A native of San Diego, Don Whitacre became interested in the construction industry while still in high school. In 1972, after completing a year of college, Don moved to Colorado where he became an apprentice on construction sites and had the opportunity to learn firsthand ground-up turnkey construction. Following Colorado, Don signed up with an overseas contractor for a construction project in Antarctica supporting the National Science Foundation. During his eight month tour, Don’s crew worked at the McMurdo Station, the South Pole Station and on the Ross Ice Shelf building new research structures and maintaining existing sites including the geodesic dome at the South Pole Station.
Returning to San Diego in 1978, Don decided to get his contractor’s license and open a one-man operation. It was a challenging time to start any business due to the oil embargo and gas rationing that came with the Carter years, so Don entered the residential arena and focused on large custom homes. His crews poured the concrete foundation, laid the masonry and framed the structures..
In 1981, the Company entered the commercial market doing rough carpentry. With that jump-start and with the return of a healthy economic environment, D.A. Whitacre Construction expanded and grew so that, although the Company continued to frame houses, its specialty became commercial framing..
By 1984, D. A. Whitacre Construction had grown from a one-person operation to more than 25 employees. Don incorporated and his brother, Bill Whitacre, became the Company’s Vice President. Don’s wife Vicki took over as Corporate Secretary. Vicki had always been an important part of the business, putting together bids and preparing payroll on the family coffee table, and she continues to play an important role today overseeing several aspects of the Company’s operations..
Bill Whitacre started with the company while in high school working part-time for his brother during the summer. After graduating from San Diego State University, Bill was hired by his brother in 1984 as a full time employee concentrating on field operations. Together, they became power players in the commercial building field, and by 1990 D.A. Whitacre Construction employed more than 100 framers. The Company moved out of Don Whitacre’s residence and into the El Cajon location it built..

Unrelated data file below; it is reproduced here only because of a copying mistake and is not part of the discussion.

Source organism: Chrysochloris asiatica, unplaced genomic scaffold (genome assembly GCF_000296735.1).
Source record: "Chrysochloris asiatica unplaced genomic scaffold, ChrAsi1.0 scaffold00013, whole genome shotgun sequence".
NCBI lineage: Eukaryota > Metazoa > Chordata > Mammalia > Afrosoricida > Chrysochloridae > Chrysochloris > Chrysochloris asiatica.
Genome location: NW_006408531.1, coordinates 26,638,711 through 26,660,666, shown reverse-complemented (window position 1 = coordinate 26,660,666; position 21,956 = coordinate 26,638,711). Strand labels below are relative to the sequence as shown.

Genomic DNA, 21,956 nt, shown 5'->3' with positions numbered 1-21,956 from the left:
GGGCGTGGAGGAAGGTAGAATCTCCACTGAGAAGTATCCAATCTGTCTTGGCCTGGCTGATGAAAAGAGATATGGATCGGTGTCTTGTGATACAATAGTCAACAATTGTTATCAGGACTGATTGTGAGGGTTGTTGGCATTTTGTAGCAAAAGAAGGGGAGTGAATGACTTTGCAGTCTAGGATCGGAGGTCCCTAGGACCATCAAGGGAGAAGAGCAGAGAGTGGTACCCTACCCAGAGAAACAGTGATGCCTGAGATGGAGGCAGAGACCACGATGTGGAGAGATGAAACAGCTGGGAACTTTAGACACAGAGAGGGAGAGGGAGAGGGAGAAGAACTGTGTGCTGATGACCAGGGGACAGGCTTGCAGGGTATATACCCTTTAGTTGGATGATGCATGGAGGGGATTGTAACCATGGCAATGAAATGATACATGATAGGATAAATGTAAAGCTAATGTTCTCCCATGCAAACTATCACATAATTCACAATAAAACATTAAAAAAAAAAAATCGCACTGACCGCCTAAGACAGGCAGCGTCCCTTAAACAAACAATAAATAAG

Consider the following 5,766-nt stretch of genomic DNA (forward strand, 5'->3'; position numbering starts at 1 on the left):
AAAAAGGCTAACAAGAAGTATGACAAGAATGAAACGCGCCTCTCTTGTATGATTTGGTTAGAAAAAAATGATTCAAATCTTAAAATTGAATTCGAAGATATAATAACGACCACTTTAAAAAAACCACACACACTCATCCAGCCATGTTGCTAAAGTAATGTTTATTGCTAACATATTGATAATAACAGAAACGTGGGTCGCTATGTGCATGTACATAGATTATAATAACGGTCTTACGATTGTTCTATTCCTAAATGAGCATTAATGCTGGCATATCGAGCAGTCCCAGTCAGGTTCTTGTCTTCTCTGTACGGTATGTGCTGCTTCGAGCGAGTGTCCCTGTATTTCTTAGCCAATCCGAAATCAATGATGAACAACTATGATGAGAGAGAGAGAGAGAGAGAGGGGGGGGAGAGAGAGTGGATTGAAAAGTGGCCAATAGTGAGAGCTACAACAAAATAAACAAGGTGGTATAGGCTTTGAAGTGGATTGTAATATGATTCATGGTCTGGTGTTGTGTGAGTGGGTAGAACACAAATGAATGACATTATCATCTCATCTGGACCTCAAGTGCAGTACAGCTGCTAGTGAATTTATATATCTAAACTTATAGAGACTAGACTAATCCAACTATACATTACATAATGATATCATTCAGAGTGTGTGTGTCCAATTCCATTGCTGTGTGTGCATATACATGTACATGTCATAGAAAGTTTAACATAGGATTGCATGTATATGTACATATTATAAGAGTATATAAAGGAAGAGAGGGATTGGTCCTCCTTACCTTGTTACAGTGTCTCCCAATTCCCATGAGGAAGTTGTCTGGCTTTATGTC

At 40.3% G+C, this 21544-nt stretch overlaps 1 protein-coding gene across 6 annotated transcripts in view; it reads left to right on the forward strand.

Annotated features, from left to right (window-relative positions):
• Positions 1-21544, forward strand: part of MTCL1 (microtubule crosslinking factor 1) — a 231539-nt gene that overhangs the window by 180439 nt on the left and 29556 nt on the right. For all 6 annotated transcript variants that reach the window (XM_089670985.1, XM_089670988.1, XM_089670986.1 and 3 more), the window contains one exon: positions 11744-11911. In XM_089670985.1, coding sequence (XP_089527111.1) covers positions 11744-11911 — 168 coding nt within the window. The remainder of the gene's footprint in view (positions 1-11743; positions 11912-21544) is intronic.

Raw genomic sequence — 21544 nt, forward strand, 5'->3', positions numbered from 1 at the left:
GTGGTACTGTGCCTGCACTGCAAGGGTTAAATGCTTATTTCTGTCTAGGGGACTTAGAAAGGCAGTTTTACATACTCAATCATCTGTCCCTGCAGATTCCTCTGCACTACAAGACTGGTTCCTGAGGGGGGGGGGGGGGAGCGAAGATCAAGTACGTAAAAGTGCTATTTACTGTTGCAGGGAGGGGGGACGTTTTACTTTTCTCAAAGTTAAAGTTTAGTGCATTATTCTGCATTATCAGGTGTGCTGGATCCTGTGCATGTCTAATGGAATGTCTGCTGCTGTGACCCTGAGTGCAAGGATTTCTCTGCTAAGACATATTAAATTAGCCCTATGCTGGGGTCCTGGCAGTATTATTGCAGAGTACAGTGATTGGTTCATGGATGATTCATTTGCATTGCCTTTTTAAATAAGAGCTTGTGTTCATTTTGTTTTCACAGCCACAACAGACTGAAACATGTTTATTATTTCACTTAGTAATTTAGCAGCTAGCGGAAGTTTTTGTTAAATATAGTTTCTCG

The early 90s brought a recession that hit the construction industry hard. But instead of laying off employees and closing its doors when work became scarce as many firms were doing, D.A. Whitacre worked hard to keep its core workforce on the payroll by accepting whatever new construction, remodel or reconstruction job it could source. The strategy and hard work paid off, and when the construction industry began to grow again in 1995 and jobs were plentiful, D.A. Whitacre workers stayed with the Company. As a result, the Company today has a core of highly-skilled core employees of which some have been with the Company for more than 35 years. This strong core of highly experienced workers provides the Company with both a competitive edge and the personnel to help ensure continued success and future growth..
By late 1998, D.A. Whitacre Construction, Inc. had developed enough business to support more than 250 framers and welders and an office staff of 15. Specializing in commercial construction, Whitacre focused on commercial wood framing, roof structures and mezzanine decks for tilt-up buildings. The Company also framed shopping centers, medical buildings, retail centers, auto centers and dealerships, warehouses, hotels, multistory office buildings, restaurants, schools and churches. Business increased dramatically. In 1998 the company completed close to 200 projects.
DA Whitacre Construction’s project list is as varied as it is long. The Company has participated on many phases of the Hotel Del Coronado, The Lodge at Torrey Pines, La Valencia Hotel and the Estancia Hotel as well as various projects at Sea World, San Diego Zoo and San Diego State University. The Company has specifically worked on SeaWorld’s Shamu Close Up, the Dolphin Interaction Program and Shipwreck Rapids; the Kona Kai Hotel, Mission Bay Hilton, Fashion Valley and Mission Valley Shopping Center redevelopments and the Olympic Training Center in Otay Mesa. Other projects include Qualcomm buildings and the San Diego State University library that also won a “Build America Award.”
D. A. Whitacre is already preparing for the future. As wood prices fluctuate, the construction industry is finding new ways to keep construction prices reasonable. Advances in construction technology include the tilt up building construction technique that now incorporates steel along with wood in roof structures and metal decks. The Company provides ongoing training to its workers in the latest framing techniques and safety programs in order to stay on the cutting edge of this industry.